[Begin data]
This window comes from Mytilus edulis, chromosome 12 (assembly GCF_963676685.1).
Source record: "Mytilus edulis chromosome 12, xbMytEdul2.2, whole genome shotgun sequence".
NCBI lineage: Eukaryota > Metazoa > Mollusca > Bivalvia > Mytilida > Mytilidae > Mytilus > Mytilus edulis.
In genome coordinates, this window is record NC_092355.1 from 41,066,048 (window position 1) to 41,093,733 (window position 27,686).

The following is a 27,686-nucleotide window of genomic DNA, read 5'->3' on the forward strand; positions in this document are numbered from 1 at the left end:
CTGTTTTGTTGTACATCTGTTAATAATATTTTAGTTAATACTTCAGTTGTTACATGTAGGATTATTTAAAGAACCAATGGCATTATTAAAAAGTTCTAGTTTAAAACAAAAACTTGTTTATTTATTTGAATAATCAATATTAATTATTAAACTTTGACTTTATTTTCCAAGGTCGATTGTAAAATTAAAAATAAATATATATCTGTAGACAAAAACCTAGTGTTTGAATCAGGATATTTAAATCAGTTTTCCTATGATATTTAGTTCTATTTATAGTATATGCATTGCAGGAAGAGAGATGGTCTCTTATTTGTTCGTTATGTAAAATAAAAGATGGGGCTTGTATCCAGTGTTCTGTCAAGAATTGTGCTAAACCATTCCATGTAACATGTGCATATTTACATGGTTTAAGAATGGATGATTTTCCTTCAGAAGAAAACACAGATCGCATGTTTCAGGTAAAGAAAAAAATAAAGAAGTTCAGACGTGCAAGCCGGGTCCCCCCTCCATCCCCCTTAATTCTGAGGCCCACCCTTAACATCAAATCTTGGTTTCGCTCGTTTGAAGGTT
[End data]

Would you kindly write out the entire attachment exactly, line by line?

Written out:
This window comes from Mytilus edulis, chromosome 12 (assembly GCF_963676685.1).
Source record: "Mytilus edulis chromosome 12, xbMytEdul2.2, whole genome shotgun sequence".
NCBI lineage: Eukaryota > Metazoa > Mollusca > Bivalvia > Mytilida > Mytilidae > Mytilus > Mytilus edulis.
In genome coordinates, this window is record NC_092355.1 from 41,066,048 (window position 1) to 41,093,733 (window position 27,686).

The following is a 27,686-nucleotide window of genomic DNA, read 5'->3' on the forward strand; positions in this document are numbered from 1 at the left end:
CTGTTTTGTTGTACATCTGTTAATAATATTTTAGTTAATACTTCAGTTGTTACATGTAGGATTATTTAAAGAACCAATGGCATTATTAAAAAGTTCTAGTTTAAAACAAAAACTTGTTTATTTATTTGAATAATCAATATTAATTATTAAACTTTGACTTTATTTTCCAAGGTCGATTGTAAAATTAAAAATAAATATATATCTGTAGACAAAAACCTAGTGTTTGAATCAGGATATTTAAATCAGTTTTCCTATGATATTTAGTTCTATTTATAGTATATGCATTGCAGGAAGAGAGATGGTCTCTTATTTGTTCGTTATGTAAAATAAAAGATGGGGCTTGTATCCAGTGTTCTGTCAAGAATTGTGCTAAACCATTCCATGTAACATGTGCATATTTACATGGTTTAAGAATGGATGATTTTCCTTCAGAAGAAAACACAGATCGCATGTTTCAGGTAAAGAAAAAAATAAAGAAGTTCAGACGTGCAAGCCGGGTCCCCCCTCCATCCCCCTTAATTCTGAGGCCCACCCTTAACATCAAATCTTGGTTTCGCTCGTTTGAAGGTT